New Orleans History Books for Christmas – Part 1

new orleans history books

Images of America – New Orleans Television by Dominic Massa (Octavia Books link)

New Orleans History Books for Christmas – Part 1

Over the next few days, we’ll be offering some suggestions for books on New Orleans History for Christmas. We’ll feature two or three books each evening.

Frenchmen, Desire, Good Children: . . . and Other Streets of New Orleans! (Paperback) by John Churchill Chase

new orleans history books

Frenchmen, Desire, Good Children by John Chase

This is the first book I usually recommend when someone says, what’s a good New Orleans history book. I grew up with John Churchill Chase’s editorial cartoons, at the New Orleans States-Item newspaper and on WDSU-TV. I remember the huge history mural he drew for the lobby of the main branch of New Orleans Public Library on Loyola Avenue.

Chase’s book tells the story of the city through its streets. Just roll with it. It’s awesome.

The Joy of Y’at Catholicism by Earl J. Higgins

new orleans history books

The Joy of Y’at Catholicism by Earl J. Higgins (Octavia Books link)

I first met Earl Higgins at a book signing at Loyola University in 2006. i signed my Canal Streetcar book, he this book. I’d never heard of him before. It was one of the best two hours of my life. He’s bloody brilliant. The book is, in many ways, a follow-up to Chase’s book. He uses the streets, buses, and streetcars to tell stories, but they’re tied together with Catholicism. My favorite line from the book is (paraphrasing), everyone in New Orleans is a little bit Catholic, even the Jews. 🙂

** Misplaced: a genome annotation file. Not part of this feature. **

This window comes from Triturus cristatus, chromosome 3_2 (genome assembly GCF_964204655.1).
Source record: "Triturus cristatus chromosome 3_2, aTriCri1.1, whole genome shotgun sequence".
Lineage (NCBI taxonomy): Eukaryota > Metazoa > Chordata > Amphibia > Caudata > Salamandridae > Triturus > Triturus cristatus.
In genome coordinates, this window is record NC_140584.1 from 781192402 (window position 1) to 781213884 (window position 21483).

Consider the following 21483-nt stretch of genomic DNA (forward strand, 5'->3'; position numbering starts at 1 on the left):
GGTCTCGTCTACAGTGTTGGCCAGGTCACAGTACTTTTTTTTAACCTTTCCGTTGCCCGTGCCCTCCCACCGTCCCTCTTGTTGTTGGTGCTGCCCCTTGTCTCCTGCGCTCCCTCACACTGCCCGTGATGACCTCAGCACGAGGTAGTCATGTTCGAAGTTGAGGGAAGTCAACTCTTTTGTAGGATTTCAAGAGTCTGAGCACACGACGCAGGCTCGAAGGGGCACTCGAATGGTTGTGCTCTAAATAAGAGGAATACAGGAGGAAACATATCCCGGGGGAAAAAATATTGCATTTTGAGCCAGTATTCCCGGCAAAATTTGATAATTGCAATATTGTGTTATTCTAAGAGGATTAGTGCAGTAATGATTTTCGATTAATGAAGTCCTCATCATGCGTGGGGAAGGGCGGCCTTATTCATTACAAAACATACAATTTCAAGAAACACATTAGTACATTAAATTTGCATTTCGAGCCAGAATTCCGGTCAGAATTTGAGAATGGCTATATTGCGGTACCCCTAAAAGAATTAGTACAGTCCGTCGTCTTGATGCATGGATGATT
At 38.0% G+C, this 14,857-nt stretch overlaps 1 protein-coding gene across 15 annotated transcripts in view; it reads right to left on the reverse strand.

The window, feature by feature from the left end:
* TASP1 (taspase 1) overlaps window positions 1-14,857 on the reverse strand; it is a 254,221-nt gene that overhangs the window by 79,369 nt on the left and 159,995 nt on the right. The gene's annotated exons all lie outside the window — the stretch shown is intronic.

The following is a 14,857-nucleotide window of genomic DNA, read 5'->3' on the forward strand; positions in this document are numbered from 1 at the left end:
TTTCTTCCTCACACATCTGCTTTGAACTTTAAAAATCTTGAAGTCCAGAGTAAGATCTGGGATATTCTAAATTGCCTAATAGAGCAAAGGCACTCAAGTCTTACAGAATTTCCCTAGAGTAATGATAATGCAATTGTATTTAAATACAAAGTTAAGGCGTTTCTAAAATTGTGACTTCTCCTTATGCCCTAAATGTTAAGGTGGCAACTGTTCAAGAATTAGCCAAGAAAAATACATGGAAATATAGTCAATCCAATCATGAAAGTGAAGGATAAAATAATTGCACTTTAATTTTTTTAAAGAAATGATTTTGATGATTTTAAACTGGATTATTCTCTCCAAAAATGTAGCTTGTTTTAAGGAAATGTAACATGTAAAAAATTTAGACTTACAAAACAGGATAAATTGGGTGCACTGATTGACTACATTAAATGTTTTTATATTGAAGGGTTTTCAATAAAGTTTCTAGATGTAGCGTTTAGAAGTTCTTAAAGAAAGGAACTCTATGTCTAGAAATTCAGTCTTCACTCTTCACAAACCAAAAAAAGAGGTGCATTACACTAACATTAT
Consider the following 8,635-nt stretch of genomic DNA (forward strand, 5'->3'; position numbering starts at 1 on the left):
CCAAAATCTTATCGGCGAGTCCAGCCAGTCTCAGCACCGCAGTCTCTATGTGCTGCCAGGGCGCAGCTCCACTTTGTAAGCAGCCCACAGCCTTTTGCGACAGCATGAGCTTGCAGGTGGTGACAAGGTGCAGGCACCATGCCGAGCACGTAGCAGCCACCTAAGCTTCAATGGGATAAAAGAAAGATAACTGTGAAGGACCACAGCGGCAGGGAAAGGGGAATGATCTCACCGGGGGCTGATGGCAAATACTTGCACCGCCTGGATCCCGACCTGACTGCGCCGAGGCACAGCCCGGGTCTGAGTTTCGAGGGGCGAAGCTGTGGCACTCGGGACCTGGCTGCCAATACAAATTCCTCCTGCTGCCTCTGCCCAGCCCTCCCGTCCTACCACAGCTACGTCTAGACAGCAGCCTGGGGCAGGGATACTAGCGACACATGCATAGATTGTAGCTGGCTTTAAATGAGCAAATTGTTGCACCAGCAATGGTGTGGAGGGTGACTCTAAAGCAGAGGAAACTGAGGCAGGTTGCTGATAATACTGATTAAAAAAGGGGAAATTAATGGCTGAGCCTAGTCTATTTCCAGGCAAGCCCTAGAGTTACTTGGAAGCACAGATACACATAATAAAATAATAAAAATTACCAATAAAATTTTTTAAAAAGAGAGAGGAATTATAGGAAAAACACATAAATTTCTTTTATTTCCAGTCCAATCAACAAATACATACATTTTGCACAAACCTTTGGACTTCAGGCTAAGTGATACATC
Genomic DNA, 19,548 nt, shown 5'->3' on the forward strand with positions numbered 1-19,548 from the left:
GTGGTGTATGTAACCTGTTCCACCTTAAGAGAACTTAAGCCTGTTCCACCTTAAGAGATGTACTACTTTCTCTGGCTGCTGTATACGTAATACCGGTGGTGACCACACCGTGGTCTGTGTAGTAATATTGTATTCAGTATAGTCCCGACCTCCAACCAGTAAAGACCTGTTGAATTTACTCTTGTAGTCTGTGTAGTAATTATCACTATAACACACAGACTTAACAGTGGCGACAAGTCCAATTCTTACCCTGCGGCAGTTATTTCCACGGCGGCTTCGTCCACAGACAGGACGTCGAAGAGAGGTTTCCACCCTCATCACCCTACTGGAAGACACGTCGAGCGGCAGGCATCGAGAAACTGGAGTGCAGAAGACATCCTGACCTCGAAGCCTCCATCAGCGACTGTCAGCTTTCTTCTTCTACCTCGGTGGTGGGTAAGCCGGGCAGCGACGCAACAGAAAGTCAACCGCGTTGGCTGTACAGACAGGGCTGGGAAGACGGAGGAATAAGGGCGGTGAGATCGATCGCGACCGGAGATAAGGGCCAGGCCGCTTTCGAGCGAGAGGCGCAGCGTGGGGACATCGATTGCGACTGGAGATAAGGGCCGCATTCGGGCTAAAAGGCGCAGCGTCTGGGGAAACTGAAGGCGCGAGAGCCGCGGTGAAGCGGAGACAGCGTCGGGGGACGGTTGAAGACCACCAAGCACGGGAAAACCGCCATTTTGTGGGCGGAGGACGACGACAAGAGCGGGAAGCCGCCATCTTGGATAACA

From the book’s description:

The term y’at is an affectionate nickname proudly worn by some New Orleanians. Higgins, a proud Jesuit High School blue jay and y’at, explains how all these Catholic customs and traditions have blended throughout history to create a unique lifestyle and shorthand language found only in New Orleans.

This is a great book for locals and visitors alike.

New Orleans Television (Paperback) by Dominic Massa

new orleans history books

New Orleans Television by Dominic Massa (Octavia Books link)

There are going to be a number of “Images of America” books in this series of suggestions, and not only because I’ve written four of them. 🙂 I love this book, because it brings back so many memories of television when I was a kid. Now that I’m approaching sixty, the memories are fuzzy. So many of the old shows weren’t recorded, so Massa’s photos make for fond recollectins.

From the book’s description:

This collection of vintage photographs highlights the history of popular programs and personalities, beginning with the city’s first station, WDSU-TV. After signing on the air in 1948, Channel 6 introduced favorites like Mrs. Muffin, The Great MacNutt, and Midday while building a news team that included local icons Mel Leavitt, Nash Roberts, and Alec Gifford.

If you’re not familiar with IoA books, they’re essentially photo collections. Easy reads, for all ages.

Krauss – The New Orleans Value Store

by Edward J. Branley

For almost one hundred years, generations of New Orleans shoppers flocked to Krauss. The Canal Street store was hailed for its vast merchandise selection and quality customer service. In its early days, it sold lace and fabric to the ladies of the notorious red-light district of Storyville. The store’s renowned lunch counter, Eddie’s at Krauss, served Eddie Baquet’s authentic New Orleans cuisine to customers and celebrities such as Julia Child. Although the beloved store finally closed its doors in 1997, Krauss is still fondly remembered as a retail haven. With vintage photographs, interviews with store insiders and a wealth of research, historian Edward J. Branley brings the story of New Orleans’ Creole department store back to life.